It looks like a wisp of smoke or even the work of a very confused spider, but this is actually a close up of the lightest material that has ever been created.
Previous record holders include aerogel, which was used by NASA to collect dust from a comet and is 99.9 per cent air with a density of just 1 milligram per centimetre cubed. That was recently beaten by the metallic microlattice, which upped the stakes to 0.9 mg/cm³.
Now there is aerographite, which easily smashes the previous record. With a density of less than 0.2 mg/cm³, it is barely there at all. Researchers at the Hamburg University of Technology and the University of Kiel, both in Germany, made it from a network of hollow carbon tubes grown at nano and micro scales. As the electron microscope picture above shows, it is mostly empty space, though if you held a clump in your hand, it would look like a black sponge.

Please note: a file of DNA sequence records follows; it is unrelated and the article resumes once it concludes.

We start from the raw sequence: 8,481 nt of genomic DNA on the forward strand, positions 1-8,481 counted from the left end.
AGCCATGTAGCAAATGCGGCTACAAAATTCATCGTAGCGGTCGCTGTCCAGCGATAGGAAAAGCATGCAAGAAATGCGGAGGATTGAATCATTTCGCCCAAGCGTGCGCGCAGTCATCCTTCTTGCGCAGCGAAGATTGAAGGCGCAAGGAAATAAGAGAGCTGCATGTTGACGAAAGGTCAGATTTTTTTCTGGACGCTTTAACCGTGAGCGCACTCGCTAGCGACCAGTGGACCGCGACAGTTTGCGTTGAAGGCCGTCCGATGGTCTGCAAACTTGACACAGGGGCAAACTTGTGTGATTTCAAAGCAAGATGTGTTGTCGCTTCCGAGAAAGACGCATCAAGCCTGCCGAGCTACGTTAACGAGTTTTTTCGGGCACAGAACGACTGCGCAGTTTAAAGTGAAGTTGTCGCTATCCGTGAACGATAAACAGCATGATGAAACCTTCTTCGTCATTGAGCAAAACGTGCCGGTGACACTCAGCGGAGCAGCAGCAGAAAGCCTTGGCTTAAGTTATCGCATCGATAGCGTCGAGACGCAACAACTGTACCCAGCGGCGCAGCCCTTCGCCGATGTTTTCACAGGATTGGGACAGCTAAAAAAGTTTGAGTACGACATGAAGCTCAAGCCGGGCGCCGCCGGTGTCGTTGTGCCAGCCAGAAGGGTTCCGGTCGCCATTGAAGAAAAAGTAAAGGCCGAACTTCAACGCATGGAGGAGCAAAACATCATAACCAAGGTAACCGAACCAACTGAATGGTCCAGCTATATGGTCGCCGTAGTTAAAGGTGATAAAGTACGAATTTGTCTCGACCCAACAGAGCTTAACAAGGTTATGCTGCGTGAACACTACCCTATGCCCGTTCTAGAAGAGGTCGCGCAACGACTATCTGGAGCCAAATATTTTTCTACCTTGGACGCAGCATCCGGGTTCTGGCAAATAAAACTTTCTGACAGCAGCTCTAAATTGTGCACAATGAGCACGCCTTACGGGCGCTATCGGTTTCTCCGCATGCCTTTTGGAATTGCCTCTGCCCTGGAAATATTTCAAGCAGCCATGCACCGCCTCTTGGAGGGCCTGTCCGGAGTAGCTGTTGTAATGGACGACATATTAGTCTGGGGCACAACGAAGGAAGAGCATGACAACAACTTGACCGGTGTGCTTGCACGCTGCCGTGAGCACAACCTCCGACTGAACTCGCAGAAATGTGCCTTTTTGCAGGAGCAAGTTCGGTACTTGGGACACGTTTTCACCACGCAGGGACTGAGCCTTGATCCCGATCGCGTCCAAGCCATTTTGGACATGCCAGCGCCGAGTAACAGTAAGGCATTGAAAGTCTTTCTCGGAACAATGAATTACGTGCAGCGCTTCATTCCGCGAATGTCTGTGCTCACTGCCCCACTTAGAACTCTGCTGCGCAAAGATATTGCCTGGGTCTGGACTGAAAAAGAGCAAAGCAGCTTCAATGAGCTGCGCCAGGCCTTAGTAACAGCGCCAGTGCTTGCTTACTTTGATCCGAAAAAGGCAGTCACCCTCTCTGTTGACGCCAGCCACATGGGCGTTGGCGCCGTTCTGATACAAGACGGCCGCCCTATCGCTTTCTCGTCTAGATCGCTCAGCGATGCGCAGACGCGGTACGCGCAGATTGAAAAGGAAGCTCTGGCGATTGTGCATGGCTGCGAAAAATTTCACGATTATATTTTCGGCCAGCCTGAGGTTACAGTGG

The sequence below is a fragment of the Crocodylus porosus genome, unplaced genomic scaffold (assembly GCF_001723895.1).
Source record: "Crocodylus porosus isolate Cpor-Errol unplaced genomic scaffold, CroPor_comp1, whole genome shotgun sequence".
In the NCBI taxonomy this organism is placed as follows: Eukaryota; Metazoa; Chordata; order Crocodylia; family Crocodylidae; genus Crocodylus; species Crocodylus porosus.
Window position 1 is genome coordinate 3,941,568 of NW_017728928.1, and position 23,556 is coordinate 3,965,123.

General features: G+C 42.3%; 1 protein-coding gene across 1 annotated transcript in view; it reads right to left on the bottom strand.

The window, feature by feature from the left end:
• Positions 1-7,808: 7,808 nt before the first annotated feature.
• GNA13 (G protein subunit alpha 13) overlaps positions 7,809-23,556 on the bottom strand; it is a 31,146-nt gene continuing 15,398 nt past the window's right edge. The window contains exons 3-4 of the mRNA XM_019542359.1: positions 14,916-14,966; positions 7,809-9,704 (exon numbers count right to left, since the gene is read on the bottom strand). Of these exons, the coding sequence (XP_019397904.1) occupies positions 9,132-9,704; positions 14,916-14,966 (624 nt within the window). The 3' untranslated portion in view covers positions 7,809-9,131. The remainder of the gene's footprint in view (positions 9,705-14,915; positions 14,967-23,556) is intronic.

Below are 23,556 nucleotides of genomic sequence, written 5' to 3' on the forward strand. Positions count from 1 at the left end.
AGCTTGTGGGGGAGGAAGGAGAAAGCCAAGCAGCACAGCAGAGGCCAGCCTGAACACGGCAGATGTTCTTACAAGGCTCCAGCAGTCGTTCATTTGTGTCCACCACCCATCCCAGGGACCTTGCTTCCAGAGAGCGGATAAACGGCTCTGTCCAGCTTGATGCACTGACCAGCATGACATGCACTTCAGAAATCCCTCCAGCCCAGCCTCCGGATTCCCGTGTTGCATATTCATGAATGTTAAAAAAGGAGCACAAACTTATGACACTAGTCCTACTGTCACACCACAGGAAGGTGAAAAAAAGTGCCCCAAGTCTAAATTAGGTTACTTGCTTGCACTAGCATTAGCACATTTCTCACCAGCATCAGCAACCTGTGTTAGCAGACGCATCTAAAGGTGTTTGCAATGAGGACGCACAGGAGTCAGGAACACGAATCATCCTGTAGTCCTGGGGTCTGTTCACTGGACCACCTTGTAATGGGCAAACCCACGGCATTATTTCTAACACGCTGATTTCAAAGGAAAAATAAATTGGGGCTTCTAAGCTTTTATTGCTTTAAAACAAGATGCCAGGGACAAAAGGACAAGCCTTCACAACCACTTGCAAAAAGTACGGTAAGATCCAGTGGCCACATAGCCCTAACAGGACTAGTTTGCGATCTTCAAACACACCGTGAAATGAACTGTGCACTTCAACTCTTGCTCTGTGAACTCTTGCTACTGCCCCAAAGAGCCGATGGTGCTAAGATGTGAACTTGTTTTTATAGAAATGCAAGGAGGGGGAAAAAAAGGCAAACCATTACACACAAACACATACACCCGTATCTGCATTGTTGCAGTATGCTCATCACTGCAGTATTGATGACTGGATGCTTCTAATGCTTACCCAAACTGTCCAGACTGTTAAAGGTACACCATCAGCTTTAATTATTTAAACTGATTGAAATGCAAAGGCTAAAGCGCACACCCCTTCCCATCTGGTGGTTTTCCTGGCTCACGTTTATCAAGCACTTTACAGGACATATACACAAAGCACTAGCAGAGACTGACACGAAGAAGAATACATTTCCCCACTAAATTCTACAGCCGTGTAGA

via New Scientist – Jacob Aron
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